Why Do We Celebrate St. Paddy’s Day? (As If We Need A Reason.)

Top O’ The Marnin’ To Ya!

St. Patrick’s Day is fast approaching.  Time to drag the  box of shamrocks and leprechaun ornaments up from the basement, and relocate the green sweaters to the front of the closet to provide them with their annual 15 minutes of mossy fame.   It’s the time of year that preoccupies our minds with visions of rainbows, pots o’gold, clovers, and lucky horseshoes, (and now also Lucky Charms cereal).

But why, though?  What are we celebrating?  What made St. Patrick so great that he warranted a yearly feast of soda bread and green beer?  Who even was Saint Patrick, and why do the Irish get so bent out of shape if he is called, (GASP!), St. Patty?  And what do clovers have to do with anything?

Pretty sure pretzels were originally a jewish treat. I’m leaving it, since not making sense is sort of a thing on St. Patrick’s Day.

Turns out, St. Patrick’s Day as we know it originated in the 18th century when Irish immigrants settled in Boston and chose to celebrate on March 17th, (the date of death for Ireland’s patron saint), in order to keep their heritage alive.  Local bars and pubs saw this as a readily convenient marketing opportunity, and thusly was born the “Irish” tradition of drinking copious amounts of green beer.  Because, beer.   An ironic turn of events considering that in the old country, The Feast Of Saint Patrick is observed as a religious holiday, and to honor it businesses and pubs were closed on that day until the 1970’s.   For all intents and purposes, St. Paddy’s Day is a national celebration of immigration in America.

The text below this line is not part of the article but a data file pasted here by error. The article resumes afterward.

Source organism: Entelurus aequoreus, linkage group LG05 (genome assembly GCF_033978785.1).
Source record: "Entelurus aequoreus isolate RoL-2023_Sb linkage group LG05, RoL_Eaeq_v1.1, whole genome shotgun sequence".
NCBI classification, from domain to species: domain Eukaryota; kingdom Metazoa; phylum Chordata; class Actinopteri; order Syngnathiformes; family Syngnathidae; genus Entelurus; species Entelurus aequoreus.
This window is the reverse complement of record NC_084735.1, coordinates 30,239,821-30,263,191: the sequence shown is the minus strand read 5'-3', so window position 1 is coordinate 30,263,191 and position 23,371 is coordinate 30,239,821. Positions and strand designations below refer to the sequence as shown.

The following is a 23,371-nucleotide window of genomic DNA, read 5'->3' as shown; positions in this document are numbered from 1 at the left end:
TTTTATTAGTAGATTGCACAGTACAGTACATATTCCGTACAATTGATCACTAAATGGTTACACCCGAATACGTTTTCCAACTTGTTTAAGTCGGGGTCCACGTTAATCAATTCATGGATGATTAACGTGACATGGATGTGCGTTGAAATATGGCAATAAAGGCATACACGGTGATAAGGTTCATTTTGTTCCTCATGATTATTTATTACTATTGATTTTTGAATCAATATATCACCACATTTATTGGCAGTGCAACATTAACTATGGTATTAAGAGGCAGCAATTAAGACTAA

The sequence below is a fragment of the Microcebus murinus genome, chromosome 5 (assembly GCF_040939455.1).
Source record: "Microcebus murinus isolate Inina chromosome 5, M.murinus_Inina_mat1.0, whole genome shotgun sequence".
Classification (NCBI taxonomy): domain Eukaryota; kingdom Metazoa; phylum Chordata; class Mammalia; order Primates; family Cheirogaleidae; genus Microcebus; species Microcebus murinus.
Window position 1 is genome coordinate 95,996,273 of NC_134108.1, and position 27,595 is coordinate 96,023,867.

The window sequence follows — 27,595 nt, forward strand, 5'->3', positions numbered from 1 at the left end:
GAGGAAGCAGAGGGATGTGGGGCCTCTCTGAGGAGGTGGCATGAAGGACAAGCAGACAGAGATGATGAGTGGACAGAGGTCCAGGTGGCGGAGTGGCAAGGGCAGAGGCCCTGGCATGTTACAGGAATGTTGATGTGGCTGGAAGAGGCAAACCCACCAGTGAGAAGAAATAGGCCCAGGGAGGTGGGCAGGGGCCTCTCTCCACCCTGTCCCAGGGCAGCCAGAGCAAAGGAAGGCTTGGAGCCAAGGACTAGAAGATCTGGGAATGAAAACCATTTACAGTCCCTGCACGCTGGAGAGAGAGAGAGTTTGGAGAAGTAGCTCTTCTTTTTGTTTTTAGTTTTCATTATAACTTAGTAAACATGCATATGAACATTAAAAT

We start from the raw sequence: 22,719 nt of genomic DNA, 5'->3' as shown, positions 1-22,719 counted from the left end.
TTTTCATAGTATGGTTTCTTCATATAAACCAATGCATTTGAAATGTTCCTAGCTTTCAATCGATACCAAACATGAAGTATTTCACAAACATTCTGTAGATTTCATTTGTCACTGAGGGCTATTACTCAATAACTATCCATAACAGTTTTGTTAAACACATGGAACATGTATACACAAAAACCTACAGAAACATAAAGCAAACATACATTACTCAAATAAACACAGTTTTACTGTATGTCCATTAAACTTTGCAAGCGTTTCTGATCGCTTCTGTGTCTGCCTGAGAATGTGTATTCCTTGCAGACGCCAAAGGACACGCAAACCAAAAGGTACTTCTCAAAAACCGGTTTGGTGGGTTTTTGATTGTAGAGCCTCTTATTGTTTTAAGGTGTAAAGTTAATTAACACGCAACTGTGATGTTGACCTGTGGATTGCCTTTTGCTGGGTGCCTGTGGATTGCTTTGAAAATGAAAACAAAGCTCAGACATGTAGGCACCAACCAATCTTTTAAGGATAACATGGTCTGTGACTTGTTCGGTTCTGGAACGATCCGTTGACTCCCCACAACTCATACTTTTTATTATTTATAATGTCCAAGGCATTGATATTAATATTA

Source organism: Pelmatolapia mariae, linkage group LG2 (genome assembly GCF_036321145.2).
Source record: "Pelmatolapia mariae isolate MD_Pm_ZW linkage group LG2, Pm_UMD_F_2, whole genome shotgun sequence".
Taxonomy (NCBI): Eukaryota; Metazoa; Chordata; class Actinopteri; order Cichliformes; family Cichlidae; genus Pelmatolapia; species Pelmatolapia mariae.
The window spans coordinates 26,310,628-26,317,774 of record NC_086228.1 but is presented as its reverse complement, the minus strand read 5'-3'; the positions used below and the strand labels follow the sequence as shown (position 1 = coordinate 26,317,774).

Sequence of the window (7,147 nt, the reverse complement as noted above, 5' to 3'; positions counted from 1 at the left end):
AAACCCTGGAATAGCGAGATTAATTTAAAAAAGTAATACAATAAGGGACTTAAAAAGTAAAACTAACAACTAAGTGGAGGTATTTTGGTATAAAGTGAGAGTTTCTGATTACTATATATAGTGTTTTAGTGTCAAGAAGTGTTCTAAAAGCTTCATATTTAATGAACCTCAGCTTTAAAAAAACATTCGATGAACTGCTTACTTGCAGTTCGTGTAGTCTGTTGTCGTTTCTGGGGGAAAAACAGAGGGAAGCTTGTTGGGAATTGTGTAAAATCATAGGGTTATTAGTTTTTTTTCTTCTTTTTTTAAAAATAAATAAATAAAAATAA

Saint Patrick has been a household name for centuries, so it goes without saying the guy was kind of a big deal.  Shakespeare said  “…a rose by any other name would smell as sweet..”, but the Irish disagree.  I’ve gone ahead an done us all a favor and found us a handy-dandy reference chart, so we don’t call him the wrong name and get shanked by a disgruntled leprechaun.  You’re welcome.

Handy chart provided by paddynotpatty.com

Fun fact:  St. Patrick wasn’t even Irish.  He was born into an aristocratic family in Roman Britain, and lived there until he was kidnapped and enslaved by Irish pirates when he was 16.  True Story.  Eventually, for reasons I did not google, he returned to Ireland to convert the Celtic Druids to Christianity.  He did so by using the customary Catholic Jedi mind tricks of taking pagan symbolism and traditions and rebranding them to make the conversion to Christianity an easier pill to swallow.  Clovers were a simple choice, because they grow abundantly in Ireland and the native Druids already celebrated them for their three leaves, three being considered the sacred number representing the earth, the sea, and the sky.  Also, as St. Patrick pointed out, the number three symbolized the holy trinity of the father, the son, and the holy ghost.  Turned out to be an easy sell.